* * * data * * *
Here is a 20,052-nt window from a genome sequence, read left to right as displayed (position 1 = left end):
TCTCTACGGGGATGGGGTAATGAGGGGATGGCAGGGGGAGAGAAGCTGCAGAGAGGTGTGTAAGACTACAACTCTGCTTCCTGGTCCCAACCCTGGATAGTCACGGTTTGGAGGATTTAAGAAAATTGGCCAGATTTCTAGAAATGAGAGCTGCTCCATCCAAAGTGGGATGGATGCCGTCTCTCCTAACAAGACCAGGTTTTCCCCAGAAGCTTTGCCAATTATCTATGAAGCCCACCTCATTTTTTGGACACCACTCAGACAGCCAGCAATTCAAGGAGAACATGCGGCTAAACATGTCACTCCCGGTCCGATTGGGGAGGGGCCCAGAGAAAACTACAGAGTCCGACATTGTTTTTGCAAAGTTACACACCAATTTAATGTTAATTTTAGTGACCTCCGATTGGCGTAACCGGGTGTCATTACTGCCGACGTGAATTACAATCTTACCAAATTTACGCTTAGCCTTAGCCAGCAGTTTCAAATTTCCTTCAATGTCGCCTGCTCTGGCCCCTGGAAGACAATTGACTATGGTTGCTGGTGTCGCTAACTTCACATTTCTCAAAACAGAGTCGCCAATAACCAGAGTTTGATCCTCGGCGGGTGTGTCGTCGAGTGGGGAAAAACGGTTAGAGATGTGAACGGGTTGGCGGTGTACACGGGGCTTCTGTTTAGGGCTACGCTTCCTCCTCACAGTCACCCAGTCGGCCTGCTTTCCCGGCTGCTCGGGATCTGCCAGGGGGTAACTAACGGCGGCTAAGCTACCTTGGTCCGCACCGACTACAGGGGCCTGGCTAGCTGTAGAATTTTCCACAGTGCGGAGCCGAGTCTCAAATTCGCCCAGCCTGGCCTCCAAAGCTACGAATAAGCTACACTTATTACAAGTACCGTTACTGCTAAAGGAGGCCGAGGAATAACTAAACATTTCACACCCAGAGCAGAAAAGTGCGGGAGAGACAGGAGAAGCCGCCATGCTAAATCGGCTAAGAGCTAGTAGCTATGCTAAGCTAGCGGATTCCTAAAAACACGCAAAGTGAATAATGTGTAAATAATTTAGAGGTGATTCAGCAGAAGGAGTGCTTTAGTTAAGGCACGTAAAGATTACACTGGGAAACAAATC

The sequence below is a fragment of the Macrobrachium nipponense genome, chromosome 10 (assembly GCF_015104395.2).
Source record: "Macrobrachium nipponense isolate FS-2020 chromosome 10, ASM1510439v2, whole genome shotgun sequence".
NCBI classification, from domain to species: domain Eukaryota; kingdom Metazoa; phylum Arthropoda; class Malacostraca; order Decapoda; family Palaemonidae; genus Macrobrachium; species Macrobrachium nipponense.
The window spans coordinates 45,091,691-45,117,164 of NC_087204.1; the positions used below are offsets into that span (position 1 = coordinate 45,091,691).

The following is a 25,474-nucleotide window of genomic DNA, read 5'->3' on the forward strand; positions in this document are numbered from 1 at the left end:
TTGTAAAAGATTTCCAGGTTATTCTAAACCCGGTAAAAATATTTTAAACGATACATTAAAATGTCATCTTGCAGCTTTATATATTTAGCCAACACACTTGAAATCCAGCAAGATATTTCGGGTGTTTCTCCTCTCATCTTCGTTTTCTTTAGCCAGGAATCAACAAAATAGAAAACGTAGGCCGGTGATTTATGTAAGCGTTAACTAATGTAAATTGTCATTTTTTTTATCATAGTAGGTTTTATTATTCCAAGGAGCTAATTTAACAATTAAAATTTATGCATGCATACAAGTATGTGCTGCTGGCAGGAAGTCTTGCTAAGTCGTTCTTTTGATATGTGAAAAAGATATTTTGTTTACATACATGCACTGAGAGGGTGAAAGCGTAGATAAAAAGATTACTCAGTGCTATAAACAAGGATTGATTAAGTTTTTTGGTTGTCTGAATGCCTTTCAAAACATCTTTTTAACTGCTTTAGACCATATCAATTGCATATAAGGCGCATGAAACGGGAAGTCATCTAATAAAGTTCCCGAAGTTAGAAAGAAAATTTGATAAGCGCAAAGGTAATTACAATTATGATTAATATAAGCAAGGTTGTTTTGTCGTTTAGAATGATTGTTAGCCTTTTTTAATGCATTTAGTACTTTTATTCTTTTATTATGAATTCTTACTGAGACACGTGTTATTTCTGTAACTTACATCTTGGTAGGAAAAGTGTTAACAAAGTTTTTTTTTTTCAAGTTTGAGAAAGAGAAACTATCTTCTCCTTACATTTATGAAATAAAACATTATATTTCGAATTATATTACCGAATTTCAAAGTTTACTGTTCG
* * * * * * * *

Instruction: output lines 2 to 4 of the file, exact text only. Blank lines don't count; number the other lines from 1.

TCTCTACGGGGATGGGGTAATGAGGGGATGGCAGGGGGAGAGAAGCTGCAGAGAGGTGTGTAAGACTACAACTCTGCTTCCTGGTCCCAACCCTGGATAGTCACGGTTTGGAGGATTTAAGAAAATTGGCCAGATTTCTAGAAATGAGAGCTGCTCCATCCAAAGTGGGATGGATGCCGTCTCTCCTAACAAGACCAGGTTTTCCCCAGAAGCTTTGCCAATTATCTATGAAGCCCACCTCATTTTTTGGACACCACTCAGACAGCCAGCAATTCAAGGAGAACATGCGGCTAAACATGTCACTCCCGGTCCGATTGGGGAGGGGCCCAGAGAAAACTACAGAGTCCGACATTGTTTTTGCAAAGTTACACACCAATTTAATGTTAATTTTAGTGACCTCCGATTGGCGTAACCGGGTGTCATTACTGCCGACGTGAATTACAATCTTACCAAATTTACGCTTAGCCTTAGCCAGCAGTTTCAAATTTCCTTCAATGTCGCCTGCTCTGGCCCCTGGAAGACAATTGACTATGGTTGCTGGTGTCGCTAACTTCACATTTCTCAAAACAGAGTCGCCAATAACCAGAGTTTGATCCTCGGCGGGTGTGTCGTCGAGTGGGGAAAAACGGTTAGAGATGTGAACGGGTTGGCGGTGTACACGGGGCTTCTGTTTAGGGCTACGCTTCCTCCTCACAGTCACCCAGTCGGCCTGCTTTCCCGGCTGCTCGGGATCTGCCAGGGGGTAACTAACGGCGGCTAAGCTACCTTGGTCCGCACCGACTACAGGGGCCTGGCTAGCTGTAGAATTTTCCACAGTGCGGAGCCGAGTCTCAAATTCGCCCAGCCTGGCCTCCAAAGCTACGAATAAGCTACACTTATTACAAGTACCGTTACTGCTAAAGGAGGCCGAGGAATAACTAAACATTTCACACCCAGAGCAGAAAAGTGCGGGAGAGACAGGAGAAGCCGCCATGCTAAATCGGCTAAGAGCTAGTAGCTATGCTAAGCTAGCGGATTCCTAAAAACACGCAAAGTGAATAATGTGTAAATAATTTAGAGGTGATTCAGCAGAAGGAGTGCTTTAGTTAAGGCACGTAAAGATTACACTGGGAAACAAATC

The sequence below is a fragment of the Macrobrachium nipponense genome, chromosome 10 (assembly GCF_015104395.2).
Source record: "Macrobrachium nipponense isolate FS-2020 chromosome 10, ASM1510439v2, whole genome shotgun sequence".